The Human Resources profession actually has very rich history in the use of data to make decisions. Back in 1911 an engineer by the name of Fredrick Taylor started the whole industry with his book “Principles of Scientific Management,” a book which looked at the science of physical labour. Taylor pioneered time and motion studies, learning for example that laborers who carry 75-pound billets of pig iron are less productive than those who carry 50-pound billets. His work, while demonized by many, actually analyzed the data behind physical work and gave us a whole new science which was later called industrial engineering.
A few years later another Hugo Munsterberg, a student of Taylor, extended these ideas into the world of psychology. Munsterberg, in his book Psychology and Industrial Efficiency, pioneered the idea that it is not only the physical strength of a worker but also his or her psychology (intelligence, memory, attention, skills, nature) that defines business productivity. This breakthrough idea (which today seems obvious) started the industry of worker selection, testing, and job analysis. He actually simulated the job of a trolley car driver to understand how to optimize their decision making, comparing this job to that of a ship captain. This early work was the beginning of what was later called the “assessment Centre.”
Along Comes HR Technology
While all this science of “people” and “work” was done over the last 80 years, another wave was taking place: the implementation of HR technology. It was only in the 1970s that computers were powerful enough to hold HR data and in the last 40 years we have seen HR technology shift from mainframe HR and payroll systems to client/server HR software now to web and cloud-based software which manages HR, payroll, and nearly every talent process.
The real breakthrough which led to the datafication of HR we see today was the advent of the “talent management suite” which started in 2005. The first company that tried this was Authorial (now part of People Fluent), but dozens of other companies now play in this market and there is more than $4.5 billion of talent management software sold today. The unique breakthrough of the talent management suite, which makes it transformational for talent analytics, is that these systems now store a wide range of data about people and how they work on an ongoing basis. Talent management systems (and new integrated HRMS systems) know your performance history, your education and background, all your prior job assignments, your leadership roles, your training, the tests you took (usually), and now even your social interactions while at work. So these systems are a gold mine of information to help us understand what drives performance, engagement, leadership, and collaborative work.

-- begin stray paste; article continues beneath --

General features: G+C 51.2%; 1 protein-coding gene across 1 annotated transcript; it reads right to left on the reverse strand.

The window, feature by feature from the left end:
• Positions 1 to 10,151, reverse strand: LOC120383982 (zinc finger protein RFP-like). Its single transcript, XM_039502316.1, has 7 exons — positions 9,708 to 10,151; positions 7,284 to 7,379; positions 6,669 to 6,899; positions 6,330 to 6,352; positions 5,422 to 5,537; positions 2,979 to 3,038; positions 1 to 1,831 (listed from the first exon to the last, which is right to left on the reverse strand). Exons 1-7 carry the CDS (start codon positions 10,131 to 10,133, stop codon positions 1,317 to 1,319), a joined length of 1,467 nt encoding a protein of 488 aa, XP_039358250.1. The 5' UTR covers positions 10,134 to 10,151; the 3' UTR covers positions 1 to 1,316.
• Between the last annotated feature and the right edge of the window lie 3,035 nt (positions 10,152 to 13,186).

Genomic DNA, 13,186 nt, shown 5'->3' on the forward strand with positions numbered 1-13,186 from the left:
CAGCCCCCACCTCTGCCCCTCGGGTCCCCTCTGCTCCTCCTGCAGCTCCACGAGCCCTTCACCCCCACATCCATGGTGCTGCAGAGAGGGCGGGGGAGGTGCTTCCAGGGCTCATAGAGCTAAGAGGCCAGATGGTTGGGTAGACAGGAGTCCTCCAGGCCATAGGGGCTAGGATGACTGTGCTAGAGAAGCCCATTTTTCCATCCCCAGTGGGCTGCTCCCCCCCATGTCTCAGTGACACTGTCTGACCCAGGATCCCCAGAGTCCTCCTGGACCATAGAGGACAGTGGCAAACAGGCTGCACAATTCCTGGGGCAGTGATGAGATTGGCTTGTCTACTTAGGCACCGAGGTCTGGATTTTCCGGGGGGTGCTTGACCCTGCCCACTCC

Trend 1 – “Repurposing” Your Human Capital
Finding it difficult to hire, managers often forget about one of the most effective tactic HR specialists sometimes use – moving current workers to available job opportunities across the company. Of course, any given person must possess the particular skills that are relevant to carry out the role’s responsibilities.
A second and no less effective tactic is to use alternative human capital, such as contractors, freelancers and outsourcing partners. This approach to talent acquisition works best for companies facing rapidly changing business conditions. For example,
• If there’s need to urgently reinvent one of your technology systems like ERP and don’t have skilled in-house specialists. In that case, one can outsource it’s new technology project to a dedicated development team.
In accordance with global trends in the alternative workforce, modern enterprises have an amazing opportunity to cooperate with vendors, contractors, outsourcers and freelancers who are located overseas. Besides, this kind of potential labour capital is typically cheaper and, thanks to up-to-date technologies, easily accessible.
Trend 2 – Using Technology to Recruit
With strong screening and sourcing technologies in place, HR managers can recruit and hire first-class specialists in a timely manner. Unfortunately, not everyone has such capabilities at their disposal. Having optimized technology at your fingertips allows recruiters and HR to find, source and select candidates more efficiently. They are able to focus on data-driven decisions – strongly considered the best approach to hiring procedures.
A vivid example of how new technology influences HR processes is the use of modern tools powered by artificial intelligence. For example,
• Modern organizations are now using chatbots to optimize their application processes. Among other human resources best practices, there is the rise in-video interviewing, which allows HR teams to screen and select the candidates who best match any position’s roles and responsibilities.
Machine-learning tools can also work wonders in your recruiting processes, helping you to create a complete image of potential candidates. These tools provide huge benefits to modern businesses by automating hiring process, which reduces time for screening candidates and increases time for high-value activities.